Effect of Lanadelumab Compared with Placebo on Prevention of Hereditary Angioedema Attacks: A Randomized Clinical Trial

Aleena Banerji, Marc A. Riedl, Jonathan A. Bernstein, Marco Cicardi, Hilary J. Longhurst, Bruce L. Zuraw, Paula J. Busse, John Anderson, Markus Magerl, Inmaculada Martinez-Saguer, Mark Davis-Lorton, Andrea Zanichelli, H. Henry Li, Timothy Craig, Joshua Jacobs, Douglas T. Johnston, Ralph Shapiro, William H. Yang, William R. Lumry, Michael E. ManningLawrence B. Schwartz, Mustafa Shennak, Daniel Soteres, Rafael H. Zaragoza-Urdaz, Selina Gierer, Andrew M. Smith, Raffi Tachdjian, H. James Wedner, Jacques Hebert, Syed M. Rehman, Petra Staubach, Jennifer Schranz, Jovanna Baptista, Wolfram Nothaft, Marcus Maurer

Research output: Contribution to journalArticlepeer-review

197 Scopus citations


Importance: Current treatments for long-term prophylaxis in hereditary angioedema have limitations. Objective: To assess the efficacy of lanadelumab, a fully human monoclonal antibody that selectively inhibits active plasma kallikrein, in preventing hereditary angioedema attacks. Design, Setting, and Participants: Phase 3, randomized, double-blind, parallel-group, placebo-controlled trial conducted at 41 sites in Canada, Europe, Jordan, and the United States. Patients were randomized between March 3, 2016, and September 9, 2016; last day of follow-up was April 13, 2017. Randomization was 2:1 lanadelumab to placebo; patients assigned to lanadelumab were further randomized 1:1:1 to 1 of the 3 dose regimens. Patients 12 years or older with hereditary angioedema type I or II underwent a 4-week run-in period and those with 1 or more hereditary angioedema attacks during run-in were randomized. Interventions: Twenty-six-week treatment with subcutaneous lanadelumab 150 mg every 4 weeks (n = 28), 300 mg every 4 weeks (n = 29), 300 mg every 2 weeks (n = 27), or placebo (n = 41). All patients received injections every 2 weeks, with those in the every-4-week group receiving placebo in between active treatments. Main Outcome and Measures: Primary efficacy end point was the number of investigator-confirmed attacks of hereditary angioedema over the treatment period. Results: Among 125 patients randomized (mean age, 40.7 years [SD, 14.7 years]; 88 females [70.4%]; 113 white [90.4%]), 113 (90.4%) completed the study. During the run-in period, the mean number of hereditary angioedema attacks per month in the placebo group was 4.0; for the lanadelumab groups, 3.2 for the every-4-week 150-mg group; 3.7 for the every-4-week 300-mg group; and 3.5 for the every-2-week 300-mg group. During the treatment period, the mean number of attacks per month for the placebo group was 1.97; for the lanadelumab groups, 0.48 for the every-4-week 150-mg group; 0.53 for the every-4-week 300-mg group; and 0.26 for the every-2-week 300-mg group. Compared with placebo, the mean differences in the attack rate per month were -1.49 (95% CI, -1.90 to -1.08; P <.001); -1.44 (95% CI, -1.84 to -1.04; P <.001); and -1.71 (95% CI, -2.09 to -1.33; P <.001). The most commonly occurring adverse events with greater frequency in the lanadelumab treatment groups were injection site reactions (34.1% placebo, 52.4% lanadelumab) and dizziness (0% placebo, 6.0% lanadelumab). Conclusions and Relevance: Among patients with hereditary angioedema type I or II, treatment with subcutaneous lanadelumab for 26 weeks significantly reduced the attack rate compared with placebo. These findings support the use of lanadelumab as a prophylactic therapy for hereditary angioedema. Further research is needed to determine long-term safety and efficacy. Trial Registration: EudraCT Identifier: 2015-003943-20; ClinicalTrials.gov Identifier: NCT02586805.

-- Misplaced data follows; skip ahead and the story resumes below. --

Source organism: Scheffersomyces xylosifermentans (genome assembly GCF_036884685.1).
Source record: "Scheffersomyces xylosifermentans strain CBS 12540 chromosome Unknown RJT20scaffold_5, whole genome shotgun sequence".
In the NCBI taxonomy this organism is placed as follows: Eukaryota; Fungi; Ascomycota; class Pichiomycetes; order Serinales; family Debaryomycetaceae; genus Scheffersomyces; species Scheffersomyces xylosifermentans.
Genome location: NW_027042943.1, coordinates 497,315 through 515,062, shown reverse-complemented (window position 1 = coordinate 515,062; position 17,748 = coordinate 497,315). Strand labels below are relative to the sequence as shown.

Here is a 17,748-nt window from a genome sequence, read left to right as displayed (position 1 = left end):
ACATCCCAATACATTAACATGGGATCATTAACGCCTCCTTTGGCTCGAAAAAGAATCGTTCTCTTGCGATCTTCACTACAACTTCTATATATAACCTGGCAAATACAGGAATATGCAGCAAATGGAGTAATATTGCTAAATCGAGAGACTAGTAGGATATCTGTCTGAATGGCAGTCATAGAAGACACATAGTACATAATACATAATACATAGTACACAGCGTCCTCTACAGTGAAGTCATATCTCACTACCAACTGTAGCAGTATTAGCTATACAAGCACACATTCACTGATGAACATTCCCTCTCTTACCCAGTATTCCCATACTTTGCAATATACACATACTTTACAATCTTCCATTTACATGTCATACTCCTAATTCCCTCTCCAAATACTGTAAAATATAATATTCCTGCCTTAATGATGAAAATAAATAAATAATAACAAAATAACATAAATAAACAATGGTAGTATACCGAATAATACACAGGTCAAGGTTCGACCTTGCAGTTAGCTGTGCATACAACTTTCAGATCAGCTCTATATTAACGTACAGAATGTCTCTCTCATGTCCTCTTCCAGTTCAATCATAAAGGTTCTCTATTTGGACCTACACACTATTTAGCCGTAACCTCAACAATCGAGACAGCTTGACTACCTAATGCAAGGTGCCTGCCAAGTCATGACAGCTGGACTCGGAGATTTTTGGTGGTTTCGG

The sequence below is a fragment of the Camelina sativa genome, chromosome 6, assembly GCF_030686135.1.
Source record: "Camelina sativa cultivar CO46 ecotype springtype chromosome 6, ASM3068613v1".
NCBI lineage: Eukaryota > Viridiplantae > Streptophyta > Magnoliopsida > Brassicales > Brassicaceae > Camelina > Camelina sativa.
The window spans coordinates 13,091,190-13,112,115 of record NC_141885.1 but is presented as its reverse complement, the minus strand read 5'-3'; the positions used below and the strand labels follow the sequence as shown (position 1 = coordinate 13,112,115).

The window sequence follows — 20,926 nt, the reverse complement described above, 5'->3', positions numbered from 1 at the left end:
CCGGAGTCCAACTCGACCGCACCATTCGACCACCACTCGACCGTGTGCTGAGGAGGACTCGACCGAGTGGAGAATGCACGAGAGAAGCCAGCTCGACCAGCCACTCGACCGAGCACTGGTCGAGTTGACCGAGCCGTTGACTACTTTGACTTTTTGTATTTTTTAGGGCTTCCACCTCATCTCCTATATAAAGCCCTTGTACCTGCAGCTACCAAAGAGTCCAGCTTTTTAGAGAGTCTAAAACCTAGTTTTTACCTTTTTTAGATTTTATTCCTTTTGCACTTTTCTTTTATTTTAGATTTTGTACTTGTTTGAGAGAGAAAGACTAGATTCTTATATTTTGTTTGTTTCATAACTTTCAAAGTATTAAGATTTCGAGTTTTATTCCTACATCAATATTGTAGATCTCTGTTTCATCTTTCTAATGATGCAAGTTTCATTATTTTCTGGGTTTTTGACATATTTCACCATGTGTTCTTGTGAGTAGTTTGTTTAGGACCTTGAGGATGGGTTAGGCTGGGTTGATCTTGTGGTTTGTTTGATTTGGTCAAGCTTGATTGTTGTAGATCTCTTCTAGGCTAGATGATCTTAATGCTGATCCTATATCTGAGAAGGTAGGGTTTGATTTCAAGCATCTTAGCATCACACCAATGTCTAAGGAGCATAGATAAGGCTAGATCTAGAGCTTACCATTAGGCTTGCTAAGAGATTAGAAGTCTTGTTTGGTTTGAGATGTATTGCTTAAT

Original languageEnglish
Pages (from-to)2108-2121
Number of pages14
JournalJAMA - Journal of the American Medical Association
Issue number20
StatePublished - Nov 27 2018


Dive into the research topics of 'Effect of Lanadelumab Compared with Placebo on Prevention of Hereditary Angioedema Attacks: A Randomized Clinical Trial'. Together they form a unique fingerprint.

Cite this